Former Facebook chief security officer Alex Stamos called for carriers like Verizon, AT&T, and others to deplatform One America News Network (OANN) and Newsmax during a Sunday morning appearance on CNN’s “Reliable Sources.”

Discussing the ongoing political polarization in America in the wake of the November election and the January 6 riot at the U.S. Capitol, Stamos suggested that since people now “are able to seek out the information that makes them feel good,” an incentive exists for some outlets to “become more and more radical.”

“One of the places you can see this is on the fact that you now have competitors to Fox News on their right, OANN and Newsmax, which are carried by all the major cable networks, who are trying now to outflank Fox on the right because the moment Fox [News] introduced any kind of realism into their reporting, immediately a bunch of people chose to put themselves into a sealed ecosystem,” Stamos said. “They can do that both on cable. They can do it online, and that becomes a huge challenge in figuring out how do you bring people back into the mainstream of fact-based reporting and try to get us back into the same consensual reality.”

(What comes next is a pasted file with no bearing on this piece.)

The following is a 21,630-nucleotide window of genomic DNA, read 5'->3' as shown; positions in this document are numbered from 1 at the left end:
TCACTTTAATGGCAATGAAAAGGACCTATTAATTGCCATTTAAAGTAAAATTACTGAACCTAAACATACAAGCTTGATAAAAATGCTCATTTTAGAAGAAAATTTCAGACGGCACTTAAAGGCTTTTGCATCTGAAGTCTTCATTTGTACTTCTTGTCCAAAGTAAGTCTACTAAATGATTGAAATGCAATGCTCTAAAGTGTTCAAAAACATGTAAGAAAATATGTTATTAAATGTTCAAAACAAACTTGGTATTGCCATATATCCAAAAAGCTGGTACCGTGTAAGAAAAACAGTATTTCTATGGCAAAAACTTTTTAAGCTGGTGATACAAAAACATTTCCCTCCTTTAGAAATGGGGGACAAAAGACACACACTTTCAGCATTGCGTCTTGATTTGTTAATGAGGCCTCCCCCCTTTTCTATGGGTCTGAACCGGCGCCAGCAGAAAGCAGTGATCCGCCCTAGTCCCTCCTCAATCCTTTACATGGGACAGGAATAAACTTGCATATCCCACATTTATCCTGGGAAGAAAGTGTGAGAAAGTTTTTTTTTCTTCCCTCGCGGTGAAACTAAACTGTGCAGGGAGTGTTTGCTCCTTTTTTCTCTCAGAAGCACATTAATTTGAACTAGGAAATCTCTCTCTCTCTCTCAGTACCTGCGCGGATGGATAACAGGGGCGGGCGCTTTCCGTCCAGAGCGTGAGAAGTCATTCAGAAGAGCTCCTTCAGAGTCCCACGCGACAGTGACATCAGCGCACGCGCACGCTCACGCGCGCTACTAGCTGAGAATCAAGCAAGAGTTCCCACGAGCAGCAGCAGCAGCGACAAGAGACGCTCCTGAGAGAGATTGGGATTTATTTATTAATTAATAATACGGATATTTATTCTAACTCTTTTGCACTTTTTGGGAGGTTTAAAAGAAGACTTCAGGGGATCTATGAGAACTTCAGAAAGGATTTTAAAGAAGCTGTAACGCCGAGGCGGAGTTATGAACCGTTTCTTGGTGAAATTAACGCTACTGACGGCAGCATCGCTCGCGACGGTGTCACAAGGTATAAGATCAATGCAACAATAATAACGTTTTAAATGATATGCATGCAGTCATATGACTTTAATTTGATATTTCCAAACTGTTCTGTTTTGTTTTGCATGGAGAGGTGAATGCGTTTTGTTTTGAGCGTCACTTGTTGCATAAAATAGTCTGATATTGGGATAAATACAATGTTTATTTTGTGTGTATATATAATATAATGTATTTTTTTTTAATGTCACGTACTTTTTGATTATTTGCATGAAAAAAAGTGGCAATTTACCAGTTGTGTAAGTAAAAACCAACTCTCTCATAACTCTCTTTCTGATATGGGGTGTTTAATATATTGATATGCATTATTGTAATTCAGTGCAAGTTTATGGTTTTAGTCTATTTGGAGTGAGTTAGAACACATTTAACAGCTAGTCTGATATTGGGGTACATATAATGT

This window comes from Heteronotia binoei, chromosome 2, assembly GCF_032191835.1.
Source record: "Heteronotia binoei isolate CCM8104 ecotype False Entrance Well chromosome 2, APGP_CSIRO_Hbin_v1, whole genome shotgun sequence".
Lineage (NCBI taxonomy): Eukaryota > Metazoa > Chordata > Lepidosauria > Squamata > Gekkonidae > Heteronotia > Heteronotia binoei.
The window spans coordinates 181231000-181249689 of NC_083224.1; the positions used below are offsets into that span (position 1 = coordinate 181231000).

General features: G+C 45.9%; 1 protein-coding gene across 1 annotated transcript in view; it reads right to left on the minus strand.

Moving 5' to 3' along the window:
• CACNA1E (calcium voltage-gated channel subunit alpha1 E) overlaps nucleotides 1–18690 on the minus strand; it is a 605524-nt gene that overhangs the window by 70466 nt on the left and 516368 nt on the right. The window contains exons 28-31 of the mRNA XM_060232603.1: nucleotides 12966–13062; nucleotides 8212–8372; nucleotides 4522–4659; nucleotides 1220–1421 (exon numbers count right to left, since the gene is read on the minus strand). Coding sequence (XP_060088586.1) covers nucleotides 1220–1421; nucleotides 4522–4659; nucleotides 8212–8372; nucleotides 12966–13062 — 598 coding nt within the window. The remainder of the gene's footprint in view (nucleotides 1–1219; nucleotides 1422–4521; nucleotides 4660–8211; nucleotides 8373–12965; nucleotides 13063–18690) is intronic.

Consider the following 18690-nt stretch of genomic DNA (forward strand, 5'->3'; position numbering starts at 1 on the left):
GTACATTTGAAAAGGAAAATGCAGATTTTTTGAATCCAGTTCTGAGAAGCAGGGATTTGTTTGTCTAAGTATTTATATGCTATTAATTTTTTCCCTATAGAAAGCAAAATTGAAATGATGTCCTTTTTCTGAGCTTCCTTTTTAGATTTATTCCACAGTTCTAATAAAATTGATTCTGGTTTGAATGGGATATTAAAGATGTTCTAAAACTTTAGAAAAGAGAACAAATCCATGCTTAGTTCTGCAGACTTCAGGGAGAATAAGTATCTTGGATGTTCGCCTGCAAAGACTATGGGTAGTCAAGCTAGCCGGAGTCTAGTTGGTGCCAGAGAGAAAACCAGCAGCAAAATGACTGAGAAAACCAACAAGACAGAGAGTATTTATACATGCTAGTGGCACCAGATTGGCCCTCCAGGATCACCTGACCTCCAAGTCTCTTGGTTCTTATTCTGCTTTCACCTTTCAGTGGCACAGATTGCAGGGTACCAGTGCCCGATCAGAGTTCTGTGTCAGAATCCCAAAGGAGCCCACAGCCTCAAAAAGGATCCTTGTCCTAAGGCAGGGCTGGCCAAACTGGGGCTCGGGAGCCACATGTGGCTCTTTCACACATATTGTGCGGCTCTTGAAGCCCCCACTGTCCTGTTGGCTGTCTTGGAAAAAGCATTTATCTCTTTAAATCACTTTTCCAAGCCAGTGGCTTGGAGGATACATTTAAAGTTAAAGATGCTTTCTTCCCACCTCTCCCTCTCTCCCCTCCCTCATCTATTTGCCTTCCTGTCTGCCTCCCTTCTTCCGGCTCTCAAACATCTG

Stamos went on to suggest that social media companies collaborate together “in the same way they worked on ISIS.”

“There was a collaboration between the tech companies and law enforcement to make it impossible for them to use the internet to recruit and radicalize mostly young Muslim men at the same around the world,” he said. “Now we’re talking about the domestic audience in the United States.”

Before calling for outright deplatforming, the former Facebook insider lamented “extremely radical” influencers on YouTube who have “a larger audience than daytime CNN.”

“It is up to the Facebooks and YouTubes in particular to think about whether or not they want to be effectively cable networks for disinformation,” he said. “And then we have to figure out the OANN and Newsmax problem that these companies have freedom of speech, but I’m not sure we need Verizon, AT&T, Comcast, and such to be bringing them into tens of millions of homes. This is allowing people to seek out information if they really want to, but not pushing it into their faces I think is really where we’re going to have to go here.”